The project was likely doomed from the start, despite wise counsel from the highest spiritual level, the Dalai Lama's words to Western seekers to look to your own tradition. But my tradition, alas, is not overmuch concerned with the great that there is something rather than nothing that has been the existential lodestone of my whole life. It is happy enough to tackle why is there something rather than nothing, providing some squishy answer about God loving all there is into being, as God in turn loves us -- which, I suppose, is as close as one can get to "answering" that philosophically meaningless but cognitively understandable question. Science, meanwhile, tackles how there is something rather than nothing which may better subsume the that there is something rather than nothing but it's the existential that that has been my hound of heaven-and-hell.
So the first thing one notices upon officially entering My Tradition is Jesus. Wherever you look, there he is in his gloriously scandalous particularity. Got God ? Not without Jesus, you don't. So my busy little rat-brain clicks into high translation mode -- Jesus is a symbol for the intersection of the divine and the human; after all, without a human brain to notice that there is something rather than nothing -- well, what sound does that tree falling in the forest make, anyway ? Where or what, for that matter, was "God" before humans named God ?
This, I fear, was the problem from the beginning. My conversion -- if it can be called that -- was more like agreeing to an arranged marriage with Jesus then hoping for the best rather than falling head-over-heels in love and beelining for the nearest wedding chapel and honeymoon suite. I picture us standing there in our stiff wedding garments, posing for a daguerrotype, suspicious smiles frozen on our faces as we try not to squirm. It was separate bedrooms from the start.
I had another secret paramour whom I was ogling from afar, over whom I'd mooned for decades: Rome. Those clouds of incense ascending, the heart-rending music, the Latin incantations, the monasteries, the liturgy of the hours -- these seemed to prescribe a stance before the great that there is something rather than nothing --awe and celebration and thanksgiving and longing and sorrow -- more viable than, say, Sartre's Roquentin puking on the root of a chestnut tree. It was enough to almost make me forget about -- Jesus.
Well I got over that soon enough, and the liturgical images that used to move me now seem repugnant -- men decked in lace and great slabs of brocade mobbing altars from which women are ontologically, eternally, quasi-infallibly forbidden. So forbidden, in fact, that the slightest clerical suggestion that the issue might be even discussed results in swift and awful punishment, swifter and more final that than any punishment for child rape and the cover-up thereof. Never mind that, as a divorced and remarried woman, I'd not even be permitted to go anywhere near the Eucharist, obviously a sin of greater cosmic weight than shuttling abusive priests from assignment to assignment to assignment.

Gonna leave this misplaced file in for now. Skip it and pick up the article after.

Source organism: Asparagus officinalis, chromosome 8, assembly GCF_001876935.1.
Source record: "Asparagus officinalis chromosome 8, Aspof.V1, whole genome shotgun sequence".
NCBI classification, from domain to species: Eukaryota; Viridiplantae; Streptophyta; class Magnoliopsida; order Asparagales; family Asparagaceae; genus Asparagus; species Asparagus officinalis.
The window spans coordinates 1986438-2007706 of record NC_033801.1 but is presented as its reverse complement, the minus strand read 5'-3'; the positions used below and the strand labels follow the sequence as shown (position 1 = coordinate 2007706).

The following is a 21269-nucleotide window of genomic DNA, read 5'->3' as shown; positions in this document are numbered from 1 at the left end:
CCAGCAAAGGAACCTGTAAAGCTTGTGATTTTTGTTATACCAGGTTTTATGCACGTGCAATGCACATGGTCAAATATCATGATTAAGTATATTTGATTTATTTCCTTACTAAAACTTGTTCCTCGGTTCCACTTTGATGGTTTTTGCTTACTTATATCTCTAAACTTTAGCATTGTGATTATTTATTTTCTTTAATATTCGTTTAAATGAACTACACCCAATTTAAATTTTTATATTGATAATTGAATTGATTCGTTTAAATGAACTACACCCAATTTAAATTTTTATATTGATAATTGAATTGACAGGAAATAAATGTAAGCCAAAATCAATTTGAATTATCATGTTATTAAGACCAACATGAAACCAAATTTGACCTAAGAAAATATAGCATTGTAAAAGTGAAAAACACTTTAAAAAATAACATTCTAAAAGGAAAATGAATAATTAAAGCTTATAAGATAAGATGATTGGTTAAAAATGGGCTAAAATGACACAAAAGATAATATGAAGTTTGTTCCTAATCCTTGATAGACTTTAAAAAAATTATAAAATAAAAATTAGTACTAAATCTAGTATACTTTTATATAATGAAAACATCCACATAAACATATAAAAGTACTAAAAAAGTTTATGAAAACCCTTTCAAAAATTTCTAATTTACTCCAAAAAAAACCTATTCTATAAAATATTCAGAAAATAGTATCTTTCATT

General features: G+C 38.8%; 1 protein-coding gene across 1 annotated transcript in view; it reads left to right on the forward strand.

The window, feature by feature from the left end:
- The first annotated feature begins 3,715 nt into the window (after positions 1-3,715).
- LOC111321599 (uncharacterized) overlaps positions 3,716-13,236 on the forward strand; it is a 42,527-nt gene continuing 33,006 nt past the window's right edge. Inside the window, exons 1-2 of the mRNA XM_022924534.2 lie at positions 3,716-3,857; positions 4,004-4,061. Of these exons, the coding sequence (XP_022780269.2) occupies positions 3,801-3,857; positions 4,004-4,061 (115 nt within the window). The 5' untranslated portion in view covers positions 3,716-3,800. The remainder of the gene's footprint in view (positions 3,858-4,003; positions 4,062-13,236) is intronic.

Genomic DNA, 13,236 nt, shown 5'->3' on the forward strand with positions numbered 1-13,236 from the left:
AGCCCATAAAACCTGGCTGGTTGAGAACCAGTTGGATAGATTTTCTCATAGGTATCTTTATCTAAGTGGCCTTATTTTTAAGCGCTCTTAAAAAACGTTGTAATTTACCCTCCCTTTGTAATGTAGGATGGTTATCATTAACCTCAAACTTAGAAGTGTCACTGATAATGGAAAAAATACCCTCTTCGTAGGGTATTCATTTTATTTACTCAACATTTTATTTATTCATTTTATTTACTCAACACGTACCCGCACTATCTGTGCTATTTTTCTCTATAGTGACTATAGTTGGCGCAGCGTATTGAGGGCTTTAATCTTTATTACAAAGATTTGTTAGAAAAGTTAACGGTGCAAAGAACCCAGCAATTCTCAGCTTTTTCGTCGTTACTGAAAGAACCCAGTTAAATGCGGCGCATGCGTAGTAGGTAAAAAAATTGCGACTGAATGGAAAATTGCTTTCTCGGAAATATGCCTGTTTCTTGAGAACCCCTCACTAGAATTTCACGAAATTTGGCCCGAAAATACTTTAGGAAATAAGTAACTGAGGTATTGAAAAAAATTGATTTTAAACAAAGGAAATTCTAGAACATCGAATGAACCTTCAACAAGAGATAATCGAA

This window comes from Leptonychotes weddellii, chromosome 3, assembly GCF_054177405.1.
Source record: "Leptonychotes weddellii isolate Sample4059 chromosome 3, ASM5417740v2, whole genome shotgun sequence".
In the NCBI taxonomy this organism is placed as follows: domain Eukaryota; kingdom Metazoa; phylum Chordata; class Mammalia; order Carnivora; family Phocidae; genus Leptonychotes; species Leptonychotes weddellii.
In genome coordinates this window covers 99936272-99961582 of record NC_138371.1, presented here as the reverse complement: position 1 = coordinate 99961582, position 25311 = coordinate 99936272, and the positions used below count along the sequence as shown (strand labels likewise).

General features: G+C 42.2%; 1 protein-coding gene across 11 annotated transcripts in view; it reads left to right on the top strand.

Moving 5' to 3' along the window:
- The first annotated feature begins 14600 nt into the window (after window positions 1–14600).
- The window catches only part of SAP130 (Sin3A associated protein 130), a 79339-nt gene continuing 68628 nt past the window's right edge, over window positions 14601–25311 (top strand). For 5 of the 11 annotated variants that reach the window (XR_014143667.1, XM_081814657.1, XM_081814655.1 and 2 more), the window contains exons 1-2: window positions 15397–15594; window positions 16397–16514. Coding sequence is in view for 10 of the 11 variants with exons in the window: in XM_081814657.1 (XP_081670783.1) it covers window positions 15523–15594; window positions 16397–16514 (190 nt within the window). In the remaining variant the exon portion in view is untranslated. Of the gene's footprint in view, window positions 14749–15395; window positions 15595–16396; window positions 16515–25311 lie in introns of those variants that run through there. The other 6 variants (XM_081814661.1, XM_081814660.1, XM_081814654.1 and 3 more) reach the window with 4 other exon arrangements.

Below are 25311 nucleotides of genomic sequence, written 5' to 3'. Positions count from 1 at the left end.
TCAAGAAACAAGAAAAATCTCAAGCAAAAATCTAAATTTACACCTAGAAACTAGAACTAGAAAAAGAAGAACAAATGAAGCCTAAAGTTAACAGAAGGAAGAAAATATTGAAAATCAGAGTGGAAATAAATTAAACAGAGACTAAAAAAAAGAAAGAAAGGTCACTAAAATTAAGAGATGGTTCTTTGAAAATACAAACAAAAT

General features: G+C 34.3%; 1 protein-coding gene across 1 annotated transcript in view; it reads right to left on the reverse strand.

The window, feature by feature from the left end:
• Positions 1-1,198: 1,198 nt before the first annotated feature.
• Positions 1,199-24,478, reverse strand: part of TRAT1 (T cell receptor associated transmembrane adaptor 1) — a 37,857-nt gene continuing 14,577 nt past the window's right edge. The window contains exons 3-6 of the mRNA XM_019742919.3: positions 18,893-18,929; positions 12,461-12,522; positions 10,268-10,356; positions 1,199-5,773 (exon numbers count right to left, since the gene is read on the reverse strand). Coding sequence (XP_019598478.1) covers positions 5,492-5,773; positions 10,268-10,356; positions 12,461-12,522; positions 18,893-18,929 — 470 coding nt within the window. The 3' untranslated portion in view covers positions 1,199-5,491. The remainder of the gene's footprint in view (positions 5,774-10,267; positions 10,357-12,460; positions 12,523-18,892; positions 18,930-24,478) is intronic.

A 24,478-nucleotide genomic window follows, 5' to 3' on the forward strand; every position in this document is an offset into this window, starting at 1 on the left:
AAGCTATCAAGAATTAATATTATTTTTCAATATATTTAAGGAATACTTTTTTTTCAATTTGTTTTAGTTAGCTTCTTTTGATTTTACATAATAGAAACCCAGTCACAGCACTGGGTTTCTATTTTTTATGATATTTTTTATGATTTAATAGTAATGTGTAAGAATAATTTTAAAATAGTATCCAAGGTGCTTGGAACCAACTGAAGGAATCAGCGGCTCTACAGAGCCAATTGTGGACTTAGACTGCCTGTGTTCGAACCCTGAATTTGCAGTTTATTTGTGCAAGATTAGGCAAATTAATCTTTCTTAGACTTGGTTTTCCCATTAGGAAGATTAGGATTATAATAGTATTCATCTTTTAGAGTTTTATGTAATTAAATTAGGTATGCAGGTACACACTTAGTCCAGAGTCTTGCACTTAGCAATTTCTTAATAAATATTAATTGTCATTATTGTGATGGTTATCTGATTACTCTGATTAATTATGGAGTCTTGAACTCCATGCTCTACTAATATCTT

So then there is Episcopalia, the arrondissement of my recent Christian sojourn. What's not to love ? Gender no obstacle to holy orders, pockets of smells and bells that out-Rome Rome, a life centered around the Prayer Book and common praxis, not around a tome-like catechism and shelves of Canon Law that purport to hold a Truth from which no deviation will tolerated. And, of course, Desmond Tutu.
But there's still the Jesus thing. The love-our-fundamentalist-heterosexist-brothers-and-sisters thing. The anthropomorphic language thing. The fellowship thing -- there is no solitary Christian ! And the endless, endless stories. Narratives. Parables. Metaphors. I am drowning in, choking on words, words, words !
(Cue my archnemeses, the snarky UCC Cleric, Rev Daniels, and the Presiding Bishop, who (in my solitariness) has me pegged as a Great Western Heretic.)
And there are all those committees, and all that managerial language, and so much big-hearted, world-saving busyness so that sometimes it seems that the awe-and/or-nausea-inducing that there is something rather than nothing gets relegated to an unlabeled box on a high sacristy shelf to a chorus ofwell, yes, there's that I suppose, let's get on with ministry and outreach !
So there you have it. I have gone over the wall. I have turned in my sacristy key and retired my altar guild pin. The strange objects that collect under the pews between services are no longer my concern. It's not a change of heart, for there was probably inadequate heart in it from the beginning, it's a change of head, a change of tongue. A Berlitz thing. I can no longer take the vertiginous that there is something rather than nothing and call it God. Jesus does not have a monopoly on solidarity with the marginalized, on pacifism, on non-retribution, on compassion, on forgiveness. I shall just have to let the mental ideal of the monastery-as-refuge fade away -- and with it an unspoken longing for a community that I can never achieve -- and replace it with the hermit's hut.